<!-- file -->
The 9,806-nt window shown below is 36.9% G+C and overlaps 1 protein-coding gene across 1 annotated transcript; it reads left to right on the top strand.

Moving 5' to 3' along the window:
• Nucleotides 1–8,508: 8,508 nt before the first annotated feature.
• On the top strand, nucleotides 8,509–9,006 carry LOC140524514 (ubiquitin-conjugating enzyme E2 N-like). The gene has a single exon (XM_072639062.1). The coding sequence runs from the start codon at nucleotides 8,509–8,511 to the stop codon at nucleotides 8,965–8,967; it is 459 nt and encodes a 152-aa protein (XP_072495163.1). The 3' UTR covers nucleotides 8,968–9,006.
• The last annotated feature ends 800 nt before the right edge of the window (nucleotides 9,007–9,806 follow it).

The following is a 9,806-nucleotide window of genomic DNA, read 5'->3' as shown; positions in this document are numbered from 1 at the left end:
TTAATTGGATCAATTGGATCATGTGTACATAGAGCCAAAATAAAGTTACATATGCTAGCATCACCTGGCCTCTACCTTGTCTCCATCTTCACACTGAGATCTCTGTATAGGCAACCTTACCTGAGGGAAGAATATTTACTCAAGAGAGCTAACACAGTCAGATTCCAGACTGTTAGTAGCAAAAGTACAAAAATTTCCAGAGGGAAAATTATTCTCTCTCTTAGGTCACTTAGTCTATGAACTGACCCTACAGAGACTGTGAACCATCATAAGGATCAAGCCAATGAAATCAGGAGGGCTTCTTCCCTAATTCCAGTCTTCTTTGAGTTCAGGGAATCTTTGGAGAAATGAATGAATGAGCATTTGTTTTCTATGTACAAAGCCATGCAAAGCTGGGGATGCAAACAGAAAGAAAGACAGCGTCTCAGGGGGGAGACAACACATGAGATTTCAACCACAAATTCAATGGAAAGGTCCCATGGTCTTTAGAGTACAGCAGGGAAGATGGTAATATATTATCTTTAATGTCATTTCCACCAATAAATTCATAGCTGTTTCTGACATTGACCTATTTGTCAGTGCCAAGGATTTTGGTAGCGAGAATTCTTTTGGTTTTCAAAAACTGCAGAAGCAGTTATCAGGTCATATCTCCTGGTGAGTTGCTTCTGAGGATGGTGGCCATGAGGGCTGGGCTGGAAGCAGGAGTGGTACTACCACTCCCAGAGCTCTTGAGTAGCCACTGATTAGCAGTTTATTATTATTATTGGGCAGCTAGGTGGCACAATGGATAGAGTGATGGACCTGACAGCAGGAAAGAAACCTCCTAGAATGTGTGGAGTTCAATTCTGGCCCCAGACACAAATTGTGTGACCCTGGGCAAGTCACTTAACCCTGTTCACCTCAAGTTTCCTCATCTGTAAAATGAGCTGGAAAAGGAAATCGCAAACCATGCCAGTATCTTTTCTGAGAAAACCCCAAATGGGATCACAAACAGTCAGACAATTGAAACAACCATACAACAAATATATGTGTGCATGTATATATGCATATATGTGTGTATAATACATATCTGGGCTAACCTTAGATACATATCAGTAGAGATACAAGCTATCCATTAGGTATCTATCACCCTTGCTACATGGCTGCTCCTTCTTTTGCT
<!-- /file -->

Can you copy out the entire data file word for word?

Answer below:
The 9,806-nt window shown below is 36.9% G+C and overlaps 1 protein-coding gene across 1 annotated transcript; it reads left to right on the top strand.

Moving 5' to 3' along the window:
• Nucleotides 1–8,508: 8,508 nt before the first annotated feature.
• On the top strand, nucleotides 8,509–9,006 carry LOC140524514 (ubiquitin-conjugating enzyme E2 N-like). The gene has a single exon (XM_072639062.1). The coding sequence runs from the start codon at nucleotides 8,509–8,511 to the stop codon at nucleotides 8,965–8,967; it is 459 nt and encodes a 152-aa protein (XP_072495163.1). The 3' UTR covers nucleotides 8,968–9,006.
• The last annotated feature ends 800 nt before the right edge of the window (nucleotides 9,007–9,806 follow it).

The following is a 9,806-nucleotide window of genomic DNA, read 5'->3' as shown; positions in this document are numbered from 1 at the left end:
TTAATTGGATCAATTGGATCATGTGTACATAGAGCCAAAATAAAGTTACATATGCTAGCATCACCTGGCCTCTACCTTGTCTCCATCTTCACACTGAGATCTCTGTATAGGCAACCTTACCTGAGGGAAGAATATTTACTCAAGAGAGCTAACACAGTCAGATTCCAGACTGTTAGTAGCAAAAGTACAAAAATTTCCAGAGGGAAAATTATTCTCTCTCTTAGGTCACTTAGTCTATGAACTGACCCTACAGAGACTGTGAACCATCATAAGGATCAAGCCAATGAAATCAGGAGGGCTTCTTCCCTAATTCCAGTCTTCTTTGAGTTCAGGGAATCTTTGGAGAAATGAATGAATGAGCATTTGTTTTCTATGTACAAAGCCATGCAAAGCTGGGGATGCAAACAGAAAGAAAGACAGCGTCTCAGGGGGGAGACAACACATGAGATTTCAACCACAAATTCAATGGAAAGGTCCCATGGTCTTTAGAGTACAGCAGGGAAGATGGTAATATATTATCTTTAATGTCATTTCCACCAATAAATTCATAGCTGTTTCTGACATTGACCTATTTGTCAGTGCCAAGGATTTTGGTAGCGAGAATTCTTTTGGTTTTCAAAAACTGCAGAAGCAGTTATCAGGTCATATCTCCTGGTGAGTTGCTTCTGAGGATGGTGGCCATGAGGGCTGGGCTGGAAGCAGGAGTGGTACTACCACTCCCAGAGCTCTTGAGTAGCCACTGATTAGCAGTTTATTATTATTATTGGGCAGCTAGGTGGCACAATGGATAGAGTGATGGACCTGACAGCAGGAAAGAAACCTCCTAGAATGTGTGGAGTTCAATTCTGGCCCCAGACACAAATTGTGTGACCCTGGGCAAGTCACTTAACCCTGTTCACCTCAAGTTTCCTCATCTGTAAAATGAGCTGGAAAAGGAAATCGCAAACCATGCCAGTATCTTTTCTGAGAAAACCCCAAATGGGATCACAAACAGTCAGACAATTGAAACAACCATACAACAAATATATGTGTGCATGTATATATGCATATATGTGTGTATAATACATATCTGGGCTAACCTTAGATACATATCAGTAGAGATACAAGCTATCCATTAGGTATCTATCACCCTTGCTACATGGCTGCTCCTTCTTTTGCT